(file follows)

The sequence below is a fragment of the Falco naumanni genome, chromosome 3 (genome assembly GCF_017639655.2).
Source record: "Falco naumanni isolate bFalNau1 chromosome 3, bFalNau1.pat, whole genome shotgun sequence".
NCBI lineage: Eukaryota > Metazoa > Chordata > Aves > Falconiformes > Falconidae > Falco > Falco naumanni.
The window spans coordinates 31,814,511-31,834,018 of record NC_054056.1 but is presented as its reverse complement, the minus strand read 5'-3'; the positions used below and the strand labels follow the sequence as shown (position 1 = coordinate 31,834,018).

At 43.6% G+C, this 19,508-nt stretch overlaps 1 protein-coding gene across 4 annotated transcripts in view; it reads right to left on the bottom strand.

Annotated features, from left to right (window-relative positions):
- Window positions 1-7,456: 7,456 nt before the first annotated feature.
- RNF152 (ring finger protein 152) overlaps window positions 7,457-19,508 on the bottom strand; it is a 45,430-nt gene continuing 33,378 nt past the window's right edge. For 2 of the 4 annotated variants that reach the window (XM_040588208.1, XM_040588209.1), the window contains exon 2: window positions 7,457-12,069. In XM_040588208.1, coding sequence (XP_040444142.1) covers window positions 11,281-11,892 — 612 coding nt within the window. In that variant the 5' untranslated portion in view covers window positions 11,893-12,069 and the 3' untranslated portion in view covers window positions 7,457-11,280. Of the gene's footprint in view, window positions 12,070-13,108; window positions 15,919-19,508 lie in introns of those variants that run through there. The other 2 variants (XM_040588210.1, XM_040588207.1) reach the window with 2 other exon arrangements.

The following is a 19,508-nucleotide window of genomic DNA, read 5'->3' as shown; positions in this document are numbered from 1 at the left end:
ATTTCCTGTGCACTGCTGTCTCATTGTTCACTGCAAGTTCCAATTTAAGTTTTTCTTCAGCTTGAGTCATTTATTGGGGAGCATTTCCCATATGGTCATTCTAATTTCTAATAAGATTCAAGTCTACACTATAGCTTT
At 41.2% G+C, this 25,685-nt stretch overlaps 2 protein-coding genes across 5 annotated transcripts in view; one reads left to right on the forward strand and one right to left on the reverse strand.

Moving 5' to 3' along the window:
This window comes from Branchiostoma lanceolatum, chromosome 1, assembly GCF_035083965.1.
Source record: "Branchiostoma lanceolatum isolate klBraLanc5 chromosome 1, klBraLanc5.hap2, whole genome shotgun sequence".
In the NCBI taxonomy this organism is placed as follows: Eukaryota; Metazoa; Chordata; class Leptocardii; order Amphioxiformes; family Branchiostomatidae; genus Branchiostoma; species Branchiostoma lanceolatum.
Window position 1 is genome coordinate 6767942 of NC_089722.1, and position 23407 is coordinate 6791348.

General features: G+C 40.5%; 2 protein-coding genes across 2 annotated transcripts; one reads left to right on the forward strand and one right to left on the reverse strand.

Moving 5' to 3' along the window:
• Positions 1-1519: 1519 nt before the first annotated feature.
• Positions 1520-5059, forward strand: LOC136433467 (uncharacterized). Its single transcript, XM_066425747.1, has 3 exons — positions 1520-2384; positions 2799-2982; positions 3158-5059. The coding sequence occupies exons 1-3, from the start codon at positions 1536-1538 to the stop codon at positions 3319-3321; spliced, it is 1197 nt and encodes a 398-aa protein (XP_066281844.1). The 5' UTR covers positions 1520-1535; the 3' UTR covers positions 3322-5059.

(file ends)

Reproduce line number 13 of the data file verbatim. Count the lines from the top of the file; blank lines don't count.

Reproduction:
This window comes from Branchiostoma lanceolatum, chromosome 1, assembly GCF_035083965.1.